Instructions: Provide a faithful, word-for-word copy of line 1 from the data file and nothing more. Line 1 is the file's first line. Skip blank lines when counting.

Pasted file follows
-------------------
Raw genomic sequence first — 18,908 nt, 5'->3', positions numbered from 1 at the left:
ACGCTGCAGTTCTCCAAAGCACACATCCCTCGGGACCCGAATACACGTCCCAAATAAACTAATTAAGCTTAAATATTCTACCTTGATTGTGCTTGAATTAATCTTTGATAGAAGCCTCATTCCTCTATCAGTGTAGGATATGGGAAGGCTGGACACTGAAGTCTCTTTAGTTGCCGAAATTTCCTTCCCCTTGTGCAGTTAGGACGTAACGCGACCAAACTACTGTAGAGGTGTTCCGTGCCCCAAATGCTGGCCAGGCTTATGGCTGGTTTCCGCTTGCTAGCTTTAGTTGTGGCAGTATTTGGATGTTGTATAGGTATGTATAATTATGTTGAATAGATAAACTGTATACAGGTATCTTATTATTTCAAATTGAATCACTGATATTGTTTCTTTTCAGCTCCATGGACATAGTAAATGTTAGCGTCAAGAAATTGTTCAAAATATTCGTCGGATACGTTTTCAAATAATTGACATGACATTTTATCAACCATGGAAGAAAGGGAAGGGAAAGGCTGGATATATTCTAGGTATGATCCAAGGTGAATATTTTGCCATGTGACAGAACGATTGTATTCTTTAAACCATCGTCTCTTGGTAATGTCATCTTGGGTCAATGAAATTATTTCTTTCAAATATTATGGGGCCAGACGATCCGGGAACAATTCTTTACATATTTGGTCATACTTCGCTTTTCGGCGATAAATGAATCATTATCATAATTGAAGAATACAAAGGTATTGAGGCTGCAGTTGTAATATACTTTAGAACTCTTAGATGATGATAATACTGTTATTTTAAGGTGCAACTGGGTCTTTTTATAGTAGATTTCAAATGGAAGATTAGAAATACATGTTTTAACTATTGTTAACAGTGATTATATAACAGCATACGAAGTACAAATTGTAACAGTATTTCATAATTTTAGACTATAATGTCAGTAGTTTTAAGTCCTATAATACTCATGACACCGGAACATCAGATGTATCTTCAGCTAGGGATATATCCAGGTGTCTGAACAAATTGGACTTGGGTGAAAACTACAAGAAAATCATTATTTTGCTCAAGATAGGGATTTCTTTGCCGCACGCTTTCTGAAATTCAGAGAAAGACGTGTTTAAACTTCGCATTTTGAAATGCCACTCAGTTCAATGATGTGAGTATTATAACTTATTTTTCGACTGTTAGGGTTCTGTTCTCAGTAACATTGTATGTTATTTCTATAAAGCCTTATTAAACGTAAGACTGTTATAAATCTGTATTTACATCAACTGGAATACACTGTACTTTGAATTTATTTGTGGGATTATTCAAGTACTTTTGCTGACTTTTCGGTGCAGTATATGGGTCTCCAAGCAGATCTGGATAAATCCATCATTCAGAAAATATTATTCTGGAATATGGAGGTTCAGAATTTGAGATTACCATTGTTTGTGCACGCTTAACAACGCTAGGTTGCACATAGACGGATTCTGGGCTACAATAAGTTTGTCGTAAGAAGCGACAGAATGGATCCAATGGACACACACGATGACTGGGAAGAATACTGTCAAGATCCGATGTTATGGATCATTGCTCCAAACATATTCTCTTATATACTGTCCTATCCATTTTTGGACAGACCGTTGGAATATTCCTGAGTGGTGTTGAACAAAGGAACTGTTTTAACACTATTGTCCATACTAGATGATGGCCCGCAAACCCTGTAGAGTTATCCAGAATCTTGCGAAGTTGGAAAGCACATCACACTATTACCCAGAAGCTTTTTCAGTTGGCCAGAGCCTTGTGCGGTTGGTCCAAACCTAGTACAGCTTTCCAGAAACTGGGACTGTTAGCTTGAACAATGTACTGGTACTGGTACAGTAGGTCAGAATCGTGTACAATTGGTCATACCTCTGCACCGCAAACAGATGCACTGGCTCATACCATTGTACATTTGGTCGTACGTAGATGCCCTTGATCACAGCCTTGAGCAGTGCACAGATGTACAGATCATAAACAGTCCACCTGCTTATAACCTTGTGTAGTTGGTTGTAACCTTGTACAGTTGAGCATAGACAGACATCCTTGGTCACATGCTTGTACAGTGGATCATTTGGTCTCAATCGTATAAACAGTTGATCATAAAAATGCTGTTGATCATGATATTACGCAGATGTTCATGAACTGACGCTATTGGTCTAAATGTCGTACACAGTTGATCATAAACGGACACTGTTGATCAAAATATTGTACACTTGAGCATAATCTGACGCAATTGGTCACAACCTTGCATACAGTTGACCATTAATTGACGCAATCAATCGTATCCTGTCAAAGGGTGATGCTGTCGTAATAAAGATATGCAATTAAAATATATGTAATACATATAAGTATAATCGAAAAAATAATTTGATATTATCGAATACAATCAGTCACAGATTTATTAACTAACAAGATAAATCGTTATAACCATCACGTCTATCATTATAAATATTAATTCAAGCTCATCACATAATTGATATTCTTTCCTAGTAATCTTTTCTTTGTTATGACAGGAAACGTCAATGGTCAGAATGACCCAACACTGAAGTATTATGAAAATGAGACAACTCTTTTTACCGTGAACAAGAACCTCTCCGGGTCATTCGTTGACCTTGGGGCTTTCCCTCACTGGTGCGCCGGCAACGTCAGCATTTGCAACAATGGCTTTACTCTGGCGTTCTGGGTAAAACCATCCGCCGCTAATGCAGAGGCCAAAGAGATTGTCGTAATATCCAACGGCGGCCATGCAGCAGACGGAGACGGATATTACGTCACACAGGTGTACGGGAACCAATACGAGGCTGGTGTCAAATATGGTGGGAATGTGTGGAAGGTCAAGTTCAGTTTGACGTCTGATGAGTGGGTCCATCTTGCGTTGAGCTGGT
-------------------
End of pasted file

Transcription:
Raw genomic sequence first — 18,908 nt, 5'->3', positions numbered from 1 at the left: